Alexander I, b 23 December 1777 in Saint Petersburg, d 1 December 1825 in Tahanrih. Russian emperor in 1801–25, son and successor of Paul I. In the first part of his reign Alexander introduced a number of liberal reforms as a result of the influence of the Englightenment and of his friends and advisers, among whom were a number of Ukrainians (Viktor Kochubei, M. Speransky, Vasyl Karazyn, and others). He established government ministries and the Committee of Ministers in 1802, permitted non-nobles to purchase uninhabited lands in 1801, and issued an ukase on ‘free farmers’ in 1803. But a decade of exhausting wars with France, Sweden, Great Britain, and Turkey, and particularly the so-called Patriotic War with France in 1812, followed by the European campaigns of 1813–14 and the developing liberal-revolutionary movement within and outside the Russian Empire, turned Alexander towards a despotic, reactionary policy. On the international scene he supported the reactionary forces in Europe (Congress of Vienna, 1814–15), while at home he introduced the so-called military settlements, particularly in Ukraine, prohibited Freemasonry in 1822, and introduced reactionary cultural and educational policies.
Alexander's policy towards the non-Russian peoples of his empire adhered to traditional Russian imperialism and centralism. Ukraine's autonomy was increasingly restricted, and its distinctive features were increasingly eradicated: the Little Russia gubernia was abolished, and the former territory of the Hetman state was divided into two gubernias—Chernihiv gubernia and Poltava gubernia—although both were governed by the same military governor; elective judicial and administrative offices for the nobles were abolished in 1802; education was Russified (the Kyivan Mohyla Academy was turned into a theological academy); Right-Bank Ukraine was regarded as a Polish land and was tied economically and administratively to the Polish Kingdom, which, through a personal union, became part of the Russian Empire. The Russian wars and conquests (Georgia, Finland, Bessarabia, Azerbaijan) drained Ukraine's population and economic resources. The harm that Alexander's policies inflicted on the Ukrainian people could not be compensated for by such favorable measures as permission of transit trade with Western Europe, the opening of the free port of Odesa, the founding of Kharkiv University, Nizhen Lyceum and Odesa Lyceum, and the restoration of Magdeburg law to Kyiv. The policies of Russian centralism provoked a natural reaction in Ukraine. National consciousness began to rise and found expression in the activities of individual patriots (Istoriia Rusov), of sociocultural groups, such as the Freemasons, and of illegal political organizations, such as the Little Russian Secret Society. Peasant unrest and revolts in the military settlements, as well as the growth of the liberal-revolutionary movement (the Decembrist movement and the Polish independence movement), led to a very tense political atmosphere. The effects of the suppressed tensions became evident soon after Alexander's death, during the reign of Nicholas I.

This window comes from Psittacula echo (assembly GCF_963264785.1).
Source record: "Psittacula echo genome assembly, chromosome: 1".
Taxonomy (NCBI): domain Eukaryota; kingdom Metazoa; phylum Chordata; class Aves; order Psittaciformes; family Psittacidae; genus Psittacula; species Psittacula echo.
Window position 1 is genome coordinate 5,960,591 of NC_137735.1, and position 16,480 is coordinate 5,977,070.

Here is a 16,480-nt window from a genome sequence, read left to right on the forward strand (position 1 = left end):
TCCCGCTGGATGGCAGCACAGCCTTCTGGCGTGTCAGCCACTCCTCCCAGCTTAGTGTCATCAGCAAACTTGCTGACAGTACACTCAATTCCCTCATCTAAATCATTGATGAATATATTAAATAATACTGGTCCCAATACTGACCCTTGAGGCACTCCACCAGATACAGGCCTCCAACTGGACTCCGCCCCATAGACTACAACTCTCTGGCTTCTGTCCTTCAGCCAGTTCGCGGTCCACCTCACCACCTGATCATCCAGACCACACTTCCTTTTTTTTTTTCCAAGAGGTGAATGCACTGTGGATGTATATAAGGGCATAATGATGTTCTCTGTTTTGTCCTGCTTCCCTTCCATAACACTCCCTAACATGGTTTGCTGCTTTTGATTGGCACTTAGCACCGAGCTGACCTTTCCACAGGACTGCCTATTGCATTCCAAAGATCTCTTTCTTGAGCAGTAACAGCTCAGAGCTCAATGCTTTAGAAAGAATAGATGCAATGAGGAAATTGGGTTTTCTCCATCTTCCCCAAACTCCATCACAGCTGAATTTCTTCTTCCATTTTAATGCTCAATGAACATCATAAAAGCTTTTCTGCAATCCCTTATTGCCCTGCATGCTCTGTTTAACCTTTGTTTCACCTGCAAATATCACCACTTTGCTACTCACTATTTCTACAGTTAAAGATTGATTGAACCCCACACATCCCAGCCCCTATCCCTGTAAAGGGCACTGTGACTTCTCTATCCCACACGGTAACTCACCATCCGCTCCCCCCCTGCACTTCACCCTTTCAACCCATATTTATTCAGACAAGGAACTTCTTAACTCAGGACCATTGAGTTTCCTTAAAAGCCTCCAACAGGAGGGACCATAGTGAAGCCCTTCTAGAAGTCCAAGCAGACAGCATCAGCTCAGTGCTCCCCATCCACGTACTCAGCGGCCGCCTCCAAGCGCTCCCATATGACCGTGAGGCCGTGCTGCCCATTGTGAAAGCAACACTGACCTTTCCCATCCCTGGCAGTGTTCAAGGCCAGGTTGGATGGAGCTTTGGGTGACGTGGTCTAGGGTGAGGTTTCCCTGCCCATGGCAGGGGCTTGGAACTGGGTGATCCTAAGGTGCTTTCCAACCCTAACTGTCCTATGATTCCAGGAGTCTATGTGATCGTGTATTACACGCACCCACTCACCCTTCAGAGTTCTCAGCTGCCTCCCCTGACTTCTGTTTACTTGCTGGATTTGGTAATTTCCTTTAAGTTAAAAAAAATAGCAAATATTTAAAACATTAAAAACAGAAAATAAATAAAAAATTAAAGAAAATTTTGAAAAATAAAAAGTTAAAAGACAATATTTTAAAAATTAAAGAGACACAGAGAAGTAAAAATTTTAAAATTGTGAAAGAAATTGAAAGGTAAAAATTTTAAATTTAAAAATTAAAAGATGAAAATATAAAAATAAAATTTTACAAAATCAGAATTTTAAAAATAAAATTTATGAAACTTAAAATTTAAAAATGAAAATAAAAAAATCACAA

[This article originally appeared in the Encyclopedia of Ukraine, vol. 1 (1984).]